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[365] may so divert it that another revolution may be necessary; but if necessarily that other revolution comes, slavery will stand serene, erect, aloft, unquestioned as to its rights or its integrity at some points within the present limits of the Southern States, and it is only for present actors to determine whether they will contribute or be crushed to that result.

I hope you will pardon this communication; it is too long, but I have not had time to make it shorter. I hope also you will find it consistent with your views to urge the policy I have endeavored to advance. If the clause be carried into the permanent Government, our whole movement is defeated. It will abolitionize the Border Slave States--it will brand our institution. Slavery cannot share a government with democracy — it cannot bear a brand upon it; thence another revolution. It may be painful, but we must make it. The Constitution cannot be changed without. The Border States discharged of slavery, will oppose it. They are to be included by the concession; they will be sufficient to defeat it. It is doubtful if another movement will be so peaceful; but no matter, no power but the Convention can avert the necessity, The clause need not necessarily be carried into the permanent Government, but I fear it will be. The belief that it is agreeable to popular feeling will continue. The popular mind cannot now be worked up to the task of dispelling the belief; the same men who have prepared the provisional will prepare the permanent constitution; the same influences will affect them. It will be difficult to reverse their judgment in the Conventions of the several States. The effort will at least distract us, and so it is to be feared this fatal action may be consummated; but that it may not, is the most earnest wish I now can entertain.

Respectfully, your obedient servant,

This letter was published in the Charleston Mercury on the 13th of February, and copied into the National Intelligencer on the 19th, with the following remarks:

the philosophy of secession.--We surrender a considerable portion of our paper to the reproduction of a letter addressed by the Hon. L. W. Spratt, of South Carolina, to the Hon. Mr. Perkins, of Louisiana, in criticism on the Provisional Constitution recently adopted by the Southern Congress at Montgomery, Alabama.

In giving so large a space to such a document we are governed by the same considerations which have hitherto induced us to publish so largely the proceedings of the Conventions held in South Carolina and elsewhere — a desire to place conspicuously before our readers in the South (from whom the Intelligencer receives much the larger portion of that generous patronage with which it has so long been honored) a clear and comprehensive statement of the grounds on which the secession movement has been based by its advoccates.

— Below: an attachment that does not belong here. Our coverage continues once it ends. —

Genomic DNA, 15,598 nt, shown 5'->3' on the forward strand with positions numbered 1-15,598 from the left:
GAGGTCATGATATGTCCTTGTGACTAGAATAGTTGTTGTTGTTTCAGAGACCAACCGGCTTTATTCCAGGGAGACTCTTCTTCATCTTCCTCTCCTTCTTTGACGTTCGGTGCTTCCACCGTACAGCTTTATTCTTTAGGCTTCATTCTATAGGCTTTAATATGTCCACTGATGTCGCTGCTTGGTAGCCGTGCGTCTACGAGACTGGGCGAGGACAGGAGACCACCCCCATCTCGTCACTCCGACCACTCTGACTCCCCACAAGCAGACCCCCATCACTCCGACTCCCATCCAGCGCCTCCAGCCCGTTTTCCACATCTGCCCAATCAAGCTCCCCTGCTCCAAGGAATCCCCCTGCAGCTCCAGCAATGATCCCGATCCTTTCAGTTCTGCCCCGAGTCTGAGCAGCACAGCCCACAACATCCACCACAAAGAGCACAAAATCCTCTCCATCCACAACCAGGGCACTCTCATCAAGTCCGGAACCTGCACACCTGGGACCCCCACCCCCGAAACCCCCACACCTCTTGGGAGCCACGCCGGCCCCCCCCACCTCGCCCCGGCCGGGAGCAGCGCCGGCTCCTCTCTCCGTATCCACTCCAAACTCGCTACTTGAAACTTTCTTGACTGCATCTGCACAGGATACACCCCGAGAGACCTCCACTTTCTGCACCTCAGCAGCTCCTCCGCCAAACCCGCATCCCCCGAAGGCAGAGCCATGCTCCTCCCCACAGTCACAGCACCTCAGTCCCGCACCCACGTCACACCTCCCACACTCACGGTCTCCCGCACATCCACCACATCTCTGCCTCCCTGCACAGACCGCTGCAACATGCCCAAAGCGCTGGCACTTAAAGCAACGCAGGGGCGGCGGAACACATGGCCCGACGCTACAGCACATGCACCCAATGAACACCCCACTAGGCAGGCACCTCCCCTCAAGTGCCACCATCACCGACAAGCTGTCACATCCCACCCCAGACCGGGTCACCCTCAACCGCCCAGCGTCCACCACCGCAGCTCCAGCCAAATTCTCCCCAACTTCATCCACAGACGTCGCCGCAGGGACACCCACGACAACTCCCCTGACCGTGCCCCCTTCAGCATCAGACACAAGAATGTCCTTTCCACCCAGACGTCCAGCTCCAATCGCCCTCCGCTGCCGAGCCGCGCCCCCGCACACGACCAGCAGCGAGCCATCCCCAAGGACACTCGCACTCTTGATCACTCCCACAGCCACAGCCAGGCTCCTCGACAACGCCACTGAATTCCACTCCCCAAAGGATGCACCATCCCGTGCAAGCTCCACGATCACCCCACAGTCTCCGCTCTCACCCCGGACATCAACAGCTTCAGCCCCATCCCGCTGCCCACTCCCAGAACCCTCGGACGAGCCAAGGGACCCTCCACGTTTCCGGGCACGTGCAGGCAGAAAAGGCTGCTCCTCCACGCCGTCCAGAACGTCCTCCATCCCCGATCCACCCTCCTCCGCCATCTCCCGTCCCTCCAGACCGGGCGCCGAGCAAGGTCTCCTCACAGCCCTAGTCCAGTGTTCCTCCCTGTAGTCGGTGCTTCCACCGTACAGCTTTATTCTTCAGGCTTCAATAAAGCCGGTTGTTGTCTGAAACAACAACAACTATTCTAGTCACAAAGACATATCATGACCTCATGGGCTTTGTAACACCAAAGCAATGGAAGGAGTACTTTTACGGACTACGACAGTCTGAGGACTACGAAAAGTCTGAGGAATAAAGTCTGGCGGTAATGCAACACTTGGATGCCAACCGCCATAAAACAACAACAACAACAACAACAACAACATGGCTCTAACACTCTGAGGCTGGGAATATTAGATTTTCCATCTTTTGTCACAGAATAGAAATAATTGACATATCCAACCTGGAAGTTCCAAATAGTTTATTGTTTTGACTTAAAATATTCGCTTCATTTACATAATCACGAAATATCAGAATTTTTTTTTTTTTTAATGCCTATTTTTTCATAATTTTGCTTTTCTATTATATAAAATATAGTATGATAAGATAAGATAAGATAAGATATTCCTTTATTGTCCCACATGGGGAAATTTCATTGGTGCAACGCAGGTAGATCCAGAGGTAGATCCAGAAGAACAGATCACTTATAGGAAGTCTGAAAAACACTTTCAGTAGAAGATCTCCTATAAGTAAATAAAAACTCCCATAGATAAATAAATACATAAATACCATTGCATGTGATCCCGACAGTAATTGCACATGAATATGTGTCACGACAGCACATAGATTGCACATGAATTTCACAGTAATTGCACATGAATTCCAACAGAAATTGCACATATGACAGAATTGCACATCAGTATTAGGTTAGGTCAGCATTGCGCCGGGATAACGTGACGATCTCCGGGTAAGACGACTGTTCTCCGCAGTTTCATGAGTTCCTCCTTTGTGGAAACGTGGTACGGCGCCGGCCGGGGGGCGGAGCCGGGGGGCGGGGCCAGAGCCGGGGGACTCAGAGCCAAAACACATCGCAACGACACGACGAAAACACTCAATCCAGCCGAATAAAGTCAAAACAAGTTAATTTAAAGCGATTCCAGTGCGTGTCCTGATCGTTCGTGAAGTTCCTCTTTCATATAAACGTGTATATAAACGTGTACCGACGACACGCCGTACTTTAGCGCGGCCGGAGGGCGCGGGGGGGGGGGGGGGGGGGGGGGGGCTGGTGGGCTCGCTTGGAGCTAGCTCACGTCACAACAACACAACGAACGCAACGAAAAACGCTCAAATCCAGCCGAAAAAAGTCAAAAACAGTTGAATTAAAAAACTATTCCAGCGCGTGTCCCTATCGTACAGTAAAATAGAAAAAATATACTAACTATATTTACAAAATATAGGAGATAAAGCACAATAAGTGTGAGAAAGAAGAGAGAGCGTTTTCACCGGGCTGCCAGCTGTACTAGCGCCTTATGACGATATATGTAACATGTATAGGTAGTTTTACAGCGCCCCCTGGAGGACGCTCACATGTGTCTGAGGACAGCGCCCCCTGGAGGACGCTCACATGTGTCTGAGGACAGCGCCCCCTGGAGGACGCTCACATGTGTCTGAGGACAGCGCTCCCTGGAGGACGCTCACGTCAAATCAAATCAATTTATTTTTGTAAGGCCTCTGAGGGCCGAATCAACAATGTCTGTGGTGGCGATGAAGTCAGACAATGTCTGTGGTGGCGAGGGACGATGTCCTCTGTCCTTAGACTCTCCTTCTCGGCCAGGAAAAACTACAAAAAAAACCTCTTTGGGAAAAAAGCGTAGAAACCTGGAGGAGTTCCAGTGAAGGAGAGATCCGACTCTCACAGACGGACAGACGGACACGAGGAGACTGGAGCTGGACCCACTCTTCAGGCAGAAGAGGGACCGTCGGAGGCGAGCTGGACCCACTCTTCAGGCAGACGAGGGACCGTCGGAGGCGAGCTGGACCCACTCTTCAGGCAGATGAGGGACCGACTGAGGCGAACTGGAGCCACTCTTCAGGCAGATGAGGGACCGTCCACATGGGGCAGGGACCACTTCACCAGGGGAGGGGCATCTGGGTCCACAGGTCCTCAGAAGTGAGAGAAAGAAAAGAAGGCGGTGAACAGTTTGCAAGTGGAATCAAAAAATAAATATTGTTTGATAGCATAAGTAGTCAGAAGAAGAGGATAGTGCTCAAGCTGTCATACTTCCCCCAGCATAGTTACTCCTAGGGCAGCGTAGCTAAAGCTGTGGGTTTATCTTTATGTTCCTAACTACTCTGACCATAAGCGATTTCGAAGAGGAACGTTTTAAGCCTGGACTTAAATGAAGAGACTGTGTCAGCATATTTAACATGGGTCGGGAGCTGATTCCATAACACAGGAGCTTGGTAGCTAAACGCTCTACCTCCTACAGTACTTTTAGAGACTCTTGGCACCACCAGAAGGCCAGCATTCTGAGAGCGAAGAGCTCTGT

If any “Union man” at the South may have been tempted to doubt the propriety of giving so much space as we have awarded to such exciting developments of public disaffection, at a time when the air seemed full of political infection, we have only to say that the chronicle belonged to the current history of the times, and was demanded of us as impartial public journalists. If, on the other hand, any of our subscribers, in their zeal for a cause assuming to represent “Southern rights,” may have dissented from the course we have pursued in opposing, as we have felt it our duty to do, the whole theory and policy of secession, as now urged upon the acceptance of the Southern people, they will at least do us the justice to admit that if that cause has not been sufficiently vindicated in other than our editorial columns, it must be because its peculiar champions have been unable to substantiate its high pretensions, with all the advantages given them in the prominence assigned to discussions and proceedings which were suited to attract by their novelty, to allure by their boldness, and to captivate by the sectional sensibilities upon which they sought to play.

In giving to-day the elaborate paper of Mr. Spratt, we need not say that we entirely dissent from the political philosophy which he inculcates in the name and on behalf of the secession movement. Yet the prominent part he has taken in the steps by which that movement was initiated, the confidence bestowed upon him by the people of Charleston in electing him, with such unanimity, to a seat in the South Carolina Convention, and the marked honor conferred upon him by that Convention in deputing him as one of the commissioners appointed to interpret the action of the Palmetto State before the Convention of Florida, (the first which met after that of South Carolina,) are all so many titles by which he may assume to speak with authority in expounding the purport and bearing of the civil revolution to which he has so largely contributed.

It will be seen that Mr. Spratt distinctly and unequivocally heralds a new crusade for the “emancipation of the South,” if the features engrafted on the Provisional Constitution framed at Montgomery should be so far incorporated in the permanent organic law of the new Confederation as to fix a “stigma” on slavery by prohibiting the foreign slave trade. Writing to his correspondent, (who, we may add, is a leading member of the Southern Congress from the State of Louisiana,) he proclaims that it was the great object of the movement which has resulted in the disruption of the Union in the Gulf States, to protect the system of slavery in those States, as well in its internal as external relations, from the antagonism of free society; and to this end the revival of the foreign slave trade is seen to be necessary. He contends that in order to realize the normal

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